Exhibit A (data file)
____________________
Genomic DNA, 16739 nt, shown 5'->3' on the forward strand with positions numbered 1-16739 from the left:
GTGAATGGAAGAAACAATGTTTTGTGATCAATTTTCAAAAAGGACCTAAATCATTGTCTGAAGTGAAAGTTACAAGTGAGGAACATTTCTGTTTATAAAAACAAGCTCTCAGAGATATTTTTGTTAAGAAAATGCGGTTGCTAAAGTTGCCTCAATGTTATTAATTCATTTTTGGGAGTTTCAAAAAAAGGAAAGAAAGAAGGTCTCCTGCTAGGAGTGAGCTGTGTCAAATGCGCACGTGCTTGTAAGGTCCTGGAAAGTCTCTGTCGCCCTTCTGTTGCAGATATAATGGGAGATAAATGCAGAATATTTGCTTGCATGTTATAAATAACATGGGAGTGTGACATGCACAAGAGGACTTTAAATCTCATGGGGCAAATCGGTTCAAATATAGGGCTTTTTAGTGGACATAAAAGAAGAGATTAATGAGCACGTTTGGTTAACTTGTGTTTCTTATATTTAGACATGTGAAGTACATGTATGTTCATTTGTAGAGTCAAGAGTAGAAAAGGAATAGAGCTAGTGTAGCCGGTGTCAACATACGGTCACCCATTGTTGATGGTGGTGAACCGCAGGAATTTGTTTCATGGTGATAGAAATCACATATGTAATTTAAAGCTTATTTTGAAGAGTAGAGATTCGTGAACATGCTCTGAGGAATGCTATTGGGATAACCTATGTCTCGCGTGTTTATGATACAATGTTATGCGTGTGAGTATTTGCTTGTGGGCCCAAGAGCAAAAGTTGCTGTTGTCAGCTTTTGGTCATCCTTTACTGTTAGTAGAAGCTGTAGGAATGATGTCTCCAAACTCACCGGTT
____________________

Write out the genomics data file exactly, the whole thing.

Genomic DNA, 16739 nt, shown 5'->3' on the forward strand with positions numbered 1-16739 from the left:
GTGAATGGAAGAAACAATGTTTTGTGATCAATTTTCAAAAAGGACCTAAATCATTGTCTGAAGTGAAAGTTACAAGTGAGGAACATTTCTGTTTATAAAAACAAGCTCTCAGAGATATTTTTGTTAAGAAAATGCGGTTGCTAAAGTTGCCTCAATGTTATTAATTCATTTTTGGGAGTTTCAAAAAAAGGAAAGAAAGAAGGTCTCCTGCTAGGAGTGAGCTGTGTCAAATGCGCACGTGCTTGTAAGGTCCTGGAAAGTCTCTGTCGCCCTTCTGTTGCAGATATAATGGGAGATAAATGCAGAATATTTGCTTGCATGTTATAAATAACATGGGAGTGTGACATGCACAAGAGGACTTTAAATCTCATGGGGCAAATCGGTTCAAATATAGGGCTTTTTAGTGGACATAAAAGAAGAGATTAATGAGCACGTTTGGTTAACTTGTGTTTCTTATATTTAGACATGTGAAGTACATGTATGTTCATTTGTAGAGTCAAGAGTAGAAAAGGAATAGAGCTAGTGTAGCCGGTGTCAACATACGGTCACCCATTGTTGATGGTGGTGAACCGCAGGAATTTGTTTCATGGTGATAGAAATCACATATGTAATTTAAAGCTTATTTTGAAGAGTAGAGATTCGTGAACATGCTCTGAGGAATGCTATTGGGATAACCTATGTCTCGCGTGTTTATGATACAATGTTATGCGTGTGAGTATTTGCTTGTGGGCCCAAGAGCAAAAGTTGCTGTTGTCAGCTTTTGGTCATCCTTTACTGTTAGTAGAAGCTGTAGGAATGATGTCTCCAAACTCACCGGTT